The SAT Math section is guaranteed to have some Data Analysis questions. These questions can take several forms: tables, graphs, charts, etc. These figures may look intimidating, but most of the questions that follow them require relatively easy algebra skills: setting up equations, finding percentages or averages, and using substitution. To do well on Pie Chart (also called Circle Graph) questions, follow these basic tips:

**1. Start with the heading. **

It tells you exactly what you’re looking at, yet it’s amazing how many students skip the title of the chart and the labels and go straight to the question-stem! Really slow down and examine every tiny piece of writing on and around the pie chart fully *before* reading the question. What’s the biggest slice? The smallest slice? How many slices total? What does each slice represent? What can be readily inferred? Make sure there isn’t any additional information printed below the chart that may be required to solve.

**2. Don’t confuse percents with numbers! **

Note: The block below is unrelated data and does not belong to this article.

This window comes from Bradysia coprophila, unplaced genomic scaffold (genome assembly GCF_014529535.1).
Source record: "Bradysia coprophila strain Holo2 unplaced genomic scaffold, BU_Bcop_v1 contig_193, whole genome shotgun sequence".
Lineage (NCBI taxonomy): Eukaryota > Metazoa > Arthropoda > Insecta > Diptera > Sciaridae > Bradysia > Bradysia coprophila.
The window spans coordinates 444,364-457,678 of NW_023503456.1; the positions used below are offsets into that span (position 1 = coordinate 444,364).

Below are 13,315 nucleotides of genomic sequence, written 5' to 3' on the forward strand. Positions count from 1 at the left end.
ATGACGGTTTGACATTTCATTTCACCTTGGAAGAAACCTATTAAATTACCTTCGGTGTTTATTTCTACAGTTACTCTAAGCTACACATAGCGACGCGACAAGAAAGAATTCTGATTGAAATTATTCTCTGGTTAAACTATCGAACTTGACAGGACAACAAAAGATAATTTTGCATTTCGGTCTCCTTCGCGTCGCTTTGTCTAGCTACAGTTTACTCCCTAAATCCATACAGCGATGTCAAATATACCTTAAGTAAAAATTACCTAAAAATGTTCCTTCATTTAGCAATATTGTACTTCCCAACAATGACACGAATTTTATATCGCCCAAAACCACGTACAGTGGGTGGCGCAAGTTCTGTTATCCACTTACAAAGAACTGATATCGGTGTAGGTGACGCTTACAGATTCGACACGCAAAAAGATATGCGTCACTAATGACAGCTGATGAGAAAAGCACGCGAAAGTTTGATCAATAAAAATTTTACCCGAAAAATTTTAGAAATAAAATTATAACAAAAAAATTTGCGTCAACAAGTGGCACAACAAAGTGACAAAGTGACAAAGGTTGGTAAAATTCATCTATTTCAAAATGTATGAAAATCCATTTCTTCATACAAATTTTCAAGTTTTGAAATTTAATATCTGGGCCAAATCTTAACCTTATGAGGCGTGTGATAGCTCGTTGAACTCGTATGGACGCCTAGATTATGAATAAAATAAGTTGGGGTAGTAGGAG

The pie chart may display numbers in each slice (17..19…35, etc.) but these may or may not be percentages. Look for the “%” symbol, or a note somewhere at the bottom of the pie chart that explains what the numbers actually refer to – a percent is always a fraction of 100, while a real-world number is always a fraction of a real-world total.

**3. Round numbers up or down to make the math easier**.

Just like in other SAT math questions, the answer choices may be far enough apart so that it is somewhat easy to estimate. Rounding to the nearest whole number, percent, or fractional equivalent can sometimes be the simplest way to solve. For example, 47.8% could become 50%, and 69% = 2/3. If you’re pressed for time, approximation can help you eliminate four choices faster than doing the math with the most-accurate values.

**4. Don’t forget your knowledge of circles**.

Just like in a Geometry question, we can always set up proportions based on part/whole ratios. You might not need to use Circle properties for these Data Analysis questions, but its good knowledge to have up your sleeve! A sector (or “slice”) of a pie chart is always part of the entire area of the pie chart, and an arc of the pie chart is always part of the entire circumference.

If you’re nervous about your SAT prep, you can take a free SAT full-length practice test with Veritas Prep that will give you the perfect jumping-off point to start your studies. The best part is that you don’t have to complete all 80 questions at once! Pause anytime and come back. Once you finish, you’ll get a free score report that breaks down your strengths and weaknesses on each question.

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*Vivian Kerr is a regular contributor to the Veritas Prep blog, providing advice to help students better prepare for the GMAT and the SAT. *